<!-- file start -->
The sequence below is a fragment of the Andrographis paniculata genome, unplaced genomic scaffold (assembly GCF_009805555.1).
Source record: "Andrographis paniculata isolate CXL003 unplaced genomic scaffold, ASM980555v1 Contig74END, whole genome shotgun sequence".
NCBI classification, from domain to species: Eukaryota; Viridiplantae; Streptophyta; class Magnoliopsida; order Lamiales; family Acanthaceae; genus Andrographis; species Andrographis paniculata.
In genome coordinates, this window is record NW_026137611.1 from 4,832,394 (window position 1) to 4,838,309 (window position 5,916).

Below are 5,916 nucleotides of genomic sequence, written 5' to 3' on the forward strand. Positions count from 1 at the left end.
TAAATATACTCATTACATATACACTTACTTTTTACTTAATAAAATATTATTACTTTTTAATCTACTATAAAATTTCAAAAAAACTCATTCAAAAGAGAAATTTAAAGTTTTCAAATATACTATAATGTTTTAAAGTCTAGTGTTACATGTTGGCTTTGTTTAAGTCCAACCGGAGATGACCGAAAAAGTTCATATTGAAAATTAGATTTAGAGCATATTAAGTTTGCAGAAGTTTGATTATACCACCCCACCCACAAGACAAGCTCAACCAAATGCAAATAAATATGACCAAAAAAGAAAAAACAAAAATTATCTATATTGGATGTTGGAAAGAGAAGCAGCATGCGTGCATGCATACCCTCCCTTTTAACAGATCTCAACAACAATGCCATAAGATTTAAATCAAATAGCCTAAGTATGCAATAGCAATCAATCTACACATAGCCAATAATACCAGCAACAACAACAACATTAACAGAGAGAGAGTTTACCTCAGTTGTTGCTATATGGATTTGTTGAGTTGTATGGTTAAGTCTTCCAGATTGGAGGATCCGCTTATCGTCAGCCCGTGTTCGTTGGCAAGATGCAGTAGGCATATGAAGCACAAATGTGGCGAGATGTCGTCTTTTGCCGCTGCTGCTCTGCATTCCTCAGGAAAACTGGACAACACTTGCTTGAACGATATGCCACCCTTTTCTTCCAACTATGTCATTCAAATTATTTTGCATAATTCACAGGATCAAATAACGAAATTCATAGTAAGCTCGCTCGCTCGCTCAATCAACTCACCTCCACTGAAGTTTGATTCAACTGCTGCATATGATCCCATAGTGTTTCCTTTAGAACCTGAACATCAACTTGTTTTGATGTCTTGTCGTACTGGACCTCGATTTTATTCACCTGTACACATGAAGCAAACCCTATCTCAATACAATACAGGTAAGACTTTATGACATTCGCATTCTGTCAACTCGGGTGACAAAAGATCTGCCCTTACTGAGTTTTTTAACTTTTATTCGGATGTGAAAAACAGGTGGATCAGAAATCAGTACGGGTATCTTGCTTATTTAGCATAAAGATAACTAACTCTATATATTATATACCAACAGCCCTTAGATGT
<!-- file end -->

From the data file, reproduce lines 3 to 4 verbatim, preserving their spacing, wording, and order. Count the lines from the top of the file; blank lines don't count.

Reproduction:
NCBI classification, from domain to species: Eukaryota; Viridiplantae; Streptophyta; class Magnoliopsida; order Lamiales; family Acanthaceae; genus Andrographis; species Andrographis paniculata.
In genome coordinates, this window is record NW_026137611.1 from 4,832,394 (window position 1) to 4,838,309 (window position 5,916).